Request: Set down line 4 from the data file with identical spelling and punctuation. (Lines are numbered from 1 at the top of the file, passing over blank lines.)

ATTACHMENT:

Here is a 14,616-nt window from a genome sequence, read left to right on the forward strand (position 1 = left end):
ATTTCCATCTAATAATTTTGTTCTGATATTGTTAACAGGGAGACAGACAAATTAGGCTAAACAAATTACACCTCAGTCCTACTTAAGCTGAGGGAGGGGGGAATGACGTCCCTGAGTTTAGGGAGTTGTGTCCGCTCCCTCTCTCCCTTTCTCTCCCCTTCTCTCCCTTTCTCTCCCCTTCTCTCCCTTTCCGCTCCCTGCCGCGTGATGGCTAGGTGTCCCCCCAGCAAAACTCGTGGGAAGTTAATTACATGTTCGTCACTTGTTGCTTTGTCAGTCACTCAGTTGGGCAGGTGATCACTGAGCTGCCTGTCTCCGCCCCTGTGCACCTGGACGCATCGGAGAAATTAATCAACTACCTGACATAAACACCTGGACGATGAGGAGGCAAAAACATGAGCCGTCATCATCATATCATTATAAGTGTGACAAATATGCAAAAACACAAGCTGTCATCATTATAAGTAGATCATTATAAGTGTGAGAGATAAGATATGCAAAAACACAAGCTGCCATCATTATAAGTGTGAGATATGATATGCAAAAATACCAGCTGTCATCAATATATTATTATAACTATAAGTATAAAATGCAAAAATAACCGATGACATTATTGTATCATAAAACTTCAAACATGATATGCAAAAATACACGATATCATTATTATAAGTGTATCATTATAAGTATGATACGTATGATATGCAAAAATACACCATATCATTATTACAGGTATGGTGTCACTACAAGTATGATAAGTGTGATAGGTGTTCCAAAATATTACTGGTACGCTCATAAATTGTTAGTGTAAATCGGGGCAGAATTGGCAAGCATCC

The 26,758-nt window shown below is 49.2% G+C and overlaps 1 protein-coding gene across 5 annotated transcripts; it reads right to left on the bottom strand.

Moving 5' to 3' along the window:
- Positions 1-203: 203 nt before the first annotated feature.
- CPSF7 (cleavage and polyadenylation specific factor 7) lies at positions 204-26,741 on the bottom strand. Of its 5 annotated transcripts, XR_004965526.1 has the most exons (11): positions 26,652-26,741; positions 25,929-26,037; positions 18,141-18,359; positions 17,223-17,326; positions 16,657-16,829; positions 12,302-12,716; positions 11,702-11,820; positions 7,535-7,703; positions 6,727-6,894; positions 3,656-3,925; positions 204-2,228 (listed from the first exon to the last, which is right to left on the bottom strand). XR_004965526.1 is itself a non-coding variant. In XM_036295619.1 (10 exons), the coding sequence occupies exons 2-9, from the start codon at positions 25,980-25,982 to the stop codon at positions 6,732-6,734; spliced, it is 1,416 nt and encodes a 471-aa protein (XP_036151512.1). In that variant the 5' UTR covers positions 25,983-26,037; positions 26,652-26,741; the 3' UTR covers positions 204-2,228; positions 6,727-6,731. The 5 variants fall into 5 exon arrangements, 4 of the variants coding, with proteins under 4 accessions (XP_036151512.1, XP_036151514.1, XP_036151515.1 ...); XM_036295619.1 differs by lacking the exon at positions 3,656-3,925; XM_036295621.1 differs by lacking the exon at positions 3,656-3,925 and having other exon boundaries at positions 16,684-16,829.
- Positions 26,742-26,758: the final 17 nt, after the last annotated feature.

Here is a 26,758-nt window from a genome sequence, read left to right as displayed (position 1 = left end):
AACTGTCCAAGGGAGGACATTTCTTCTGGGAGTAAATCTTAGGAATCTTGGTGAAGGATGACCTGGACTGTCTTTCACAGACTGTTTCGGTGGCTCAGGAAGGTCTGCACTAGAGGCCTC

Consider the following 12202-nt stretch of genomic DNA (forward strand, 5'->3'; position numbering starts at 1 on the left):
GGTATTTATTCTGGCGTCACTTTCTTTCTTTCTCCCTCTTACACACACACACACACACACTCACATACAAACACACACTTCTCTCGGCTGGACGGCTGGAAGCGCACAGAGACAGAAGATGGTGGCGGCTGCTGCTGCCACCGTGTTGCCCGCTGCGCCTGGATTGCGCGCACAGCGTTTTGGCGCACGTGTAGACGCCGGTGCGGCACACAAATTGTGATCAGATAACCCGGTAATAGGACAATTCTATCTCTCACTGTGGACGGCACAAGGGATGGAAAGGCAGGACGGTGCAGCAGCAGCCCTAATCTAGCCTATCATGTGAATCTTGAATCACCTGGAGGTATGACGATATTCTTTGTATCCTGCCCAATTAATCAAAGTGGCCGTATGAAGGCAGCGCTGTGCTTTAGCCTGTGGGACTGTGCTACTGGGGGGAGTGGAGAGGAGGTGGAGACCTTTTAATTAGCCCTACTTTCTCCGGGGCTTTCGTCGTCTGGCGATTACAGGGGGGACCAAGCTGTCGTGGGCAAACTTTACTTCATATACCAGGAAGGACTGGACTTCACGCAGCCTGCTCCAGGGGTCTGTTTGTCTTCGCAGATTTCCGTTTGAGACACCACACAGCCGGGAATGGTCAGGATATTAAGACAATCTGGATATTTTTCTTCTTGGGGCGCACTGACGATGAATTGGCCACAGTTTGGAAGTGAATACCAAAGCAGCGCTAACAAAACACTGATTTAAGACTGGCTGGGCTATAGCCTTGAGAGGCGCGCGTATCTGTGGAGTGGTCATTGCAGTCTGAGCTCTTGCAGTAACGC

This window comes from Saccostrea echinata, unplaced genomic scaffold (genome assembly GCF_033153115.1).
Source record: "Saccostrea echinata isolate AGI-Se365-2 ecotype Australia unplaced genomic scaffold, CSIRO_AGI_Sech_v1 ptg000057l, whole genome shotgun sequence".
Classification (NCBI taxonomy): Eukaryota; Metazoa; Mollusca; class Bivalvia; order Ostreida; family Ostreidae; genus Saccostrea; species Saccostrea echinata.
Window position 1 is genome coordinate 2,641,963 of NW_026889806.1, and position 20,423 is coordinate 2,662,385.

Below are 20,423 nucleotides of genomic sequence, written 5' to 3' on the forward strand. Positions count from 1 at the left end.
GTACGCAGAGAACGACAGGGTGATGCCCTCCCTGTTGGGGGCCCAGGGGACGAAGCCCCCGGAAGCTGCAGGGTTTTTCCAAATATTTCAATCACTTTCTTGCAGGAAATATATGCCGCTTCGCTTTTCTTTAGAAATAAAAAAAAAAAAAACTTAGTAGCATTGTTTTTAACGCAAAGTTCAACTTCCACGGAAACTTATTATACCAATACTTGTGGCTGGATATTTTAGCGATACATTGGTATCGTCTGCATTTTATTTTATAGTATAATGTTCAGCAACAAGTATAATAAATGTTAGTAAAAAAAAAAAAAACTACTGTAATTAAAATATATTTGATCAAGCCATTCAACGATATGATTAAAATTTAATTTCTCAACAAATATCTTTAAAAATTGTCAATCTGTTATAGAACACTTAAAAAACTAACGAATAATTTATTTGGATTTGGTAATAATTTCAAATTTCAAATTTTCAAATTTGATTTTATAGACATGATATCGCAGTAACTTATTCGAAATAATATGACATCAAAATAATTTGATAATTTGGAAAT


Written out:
Moving 5' to 3' along the window: